The Night Train from Chiang Mai to Bangkok
The Rapid train is scheduled to depart Chiang Mai at 9:30 p.m., but by 10 it has not arrived from the south. A bell is rung to herald its arrival, and when it pulls in, it is swabbed down and swept out before the somewhat impatient crowd of passengers climbs on board. To one Thai boy, the train is so terrifying that he is weeping, has his fingers in his ears, and looks on the machine as if any minute it will pounce on him.
But still a few sleeper cars must be brought from another track, and they are backed up into the main train with a crash. I decide to lie down on the stone platform with my backpack propping me up, but when I open my eyes a man is kneeling down and staring at me inquisitively.
"Norn ler khrap?" he asks. Lie down, eh?
I realize that a group of Thais is looking down at me with curious disapproval. I gather that lying down on train platforms is mai soop-hahp, not polite, so I hop quickly to my feet. The man who had alerted me to my faux pas I had previously thought to be a railway officer, because he had tried to help me find my car. (He also possessed that strange enthusiasm and willingness to help characteristic of whisky drunks and amphetamine addicts.) But my car hadn't arrived yet - it was one of the sleepers - and presently I saw the supposed railway officer being chased off the platform by a real railway officer. When this was accomplished, and the real railway officer chuckled along with the waiting passengers over the humor of this spectacle, a Thai woman indicated me to the officer as another candidate for ejection.
"Kao norn," said the woman, nodding her head: He lay down. (The word 'norn' has a rising tone, imbuing it with a misleading aura of protest.)
I tried to play the dumbfounded tourist, untutored in the taboos of the natives, and this did the trick. In Thailand, floor=feet=dirt=bad, even if the floor is, as this one was, clean.
The Rapid Chiang Mai-Bangkok train takes about 12 hours to run its course. A bus needs ten hours to make the trip, a plane roughly 50 minutes. But there are definite advantages to the trip by train. You can get a decent night's sleep, for one. (Bus drivers in Thailand, on the other hand, seem to have a death wish, and they use their deafening horns to great effect.) The trains also allow you to see a side of Thailand indiscernible from the air and well removed from the highways.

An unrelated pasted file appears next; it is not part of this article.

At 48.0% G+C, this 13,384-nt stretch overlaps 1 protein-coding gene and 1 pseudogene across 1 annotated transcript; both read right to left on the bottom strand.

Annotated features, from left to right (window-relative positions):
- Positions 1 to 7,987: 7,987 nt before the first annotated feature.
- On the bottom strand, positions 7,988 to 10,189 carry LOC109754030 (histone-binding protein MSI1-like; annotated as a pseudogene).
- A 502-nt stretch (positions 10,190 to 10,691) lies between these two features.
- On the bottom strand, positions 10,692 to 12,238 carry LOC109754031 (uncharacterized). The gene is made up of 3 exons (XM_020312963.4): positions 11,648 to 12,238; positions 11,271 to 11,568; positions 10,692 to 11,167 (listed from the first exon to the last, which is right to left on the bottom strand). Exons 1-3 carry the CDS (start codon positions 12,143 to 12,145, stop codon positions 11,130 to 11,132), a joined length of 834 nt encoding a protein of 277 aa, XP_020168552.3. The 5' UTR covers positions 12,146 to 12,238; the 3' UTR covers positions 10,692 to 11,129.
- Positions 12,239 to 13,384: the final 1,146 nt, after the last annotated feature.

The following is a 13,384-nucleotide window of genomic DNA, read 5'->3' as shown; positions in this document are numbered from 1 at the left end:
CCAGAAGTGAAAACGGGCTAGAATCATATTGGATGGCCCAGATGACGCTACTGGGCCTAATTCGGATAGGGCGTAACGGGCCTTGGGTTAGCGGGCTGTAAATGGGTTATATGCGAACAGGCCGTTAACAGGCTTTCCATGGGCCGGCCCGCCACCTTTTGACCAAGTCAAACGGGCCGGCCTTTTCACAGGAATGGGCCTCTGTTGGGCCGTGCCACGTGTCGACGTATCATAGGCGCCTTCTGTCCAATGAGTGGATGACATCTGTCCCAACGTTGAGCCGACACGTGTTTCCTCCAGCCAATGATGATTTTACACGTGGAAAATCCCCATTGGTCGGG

On the highways one can expect to see all of the industries springing up to cater either to cars or their passengers: the gas station-minimarts, the franchise eateries, the Thai bars and the Karaoke rooms. The train offers a more pre-industrial Thailand. Farmers wade through endless rice fields to cast their seeds. Jerrybuilt traditional houses lean as if they might soon collapse. Boys ride bicycles while holding umbrellas to deflect the unrelenting sun. Herds of water buffalo or oxen graze and ruminate. Their shepherds stand by, occasionally counting the animals off to assure that none has gone AWOL.
Of course, one also sees bulldozers, graders, surveying equipment, cranes, blocks of concrete, piles of railroad ties. It seems another track is going in, parallel to the first. The laborers have created makeshift, open-air tents of wood and tarp where apparently they sleep, cook, eat.
On the Chiang Mai-Bangkok trip, sunrise usually comes when the train is still a few hours out of the capital. This time I awake around Nakhon Sawan. The train passes through oddly named towns - "place with many turtles" -- through Lopburi, "monkey city", where a Khmer-style temple is home to scores of monkeys standing vigil over the passing train -- through Ayutthaya, former capital of Siam.
The train has left the hills of the north, passed through the central plains, and entered the coastal plains. Coconut palms now predominate. It is the end of the rainy season, and ominous ashen clouds sprout distant columns of rain and bring a brisk freshness to the air.
As Bangkok nears, electrical wires flourish. In the distance, power line towers can be seen converging on the city. Progress slows as the stops become more frequent, and at many stops local vendors wait to board, carrying drinks, noodles, satay. The slums appear - to the eyes and to the nose.
Urban slums look much the same everywhere in Asia. The building materials may differ, the smells, the inhabitants. But the filth and disarray are common to all: the gray, trash-strewn waterways; the same tangle of oddly angled TV antennas, as tall as the shacks are wide; the same pathetic hope. The festival of Loy Kratong is coming and fireworks are already being set off in anticipation.
At last the train pulls in to the first Bangkok station, adjacent Don Muang International Airport. I disembark and am walking parallel to the train when a tourist leans out the window and asks me where we are. I explain this and he asks, a little troubled, where he should get off to be in the center of Bangkok. I don't know the answer, but instead of saying so, I say, "Bangkok has no center" -- which, though irrelevant, is probably true.
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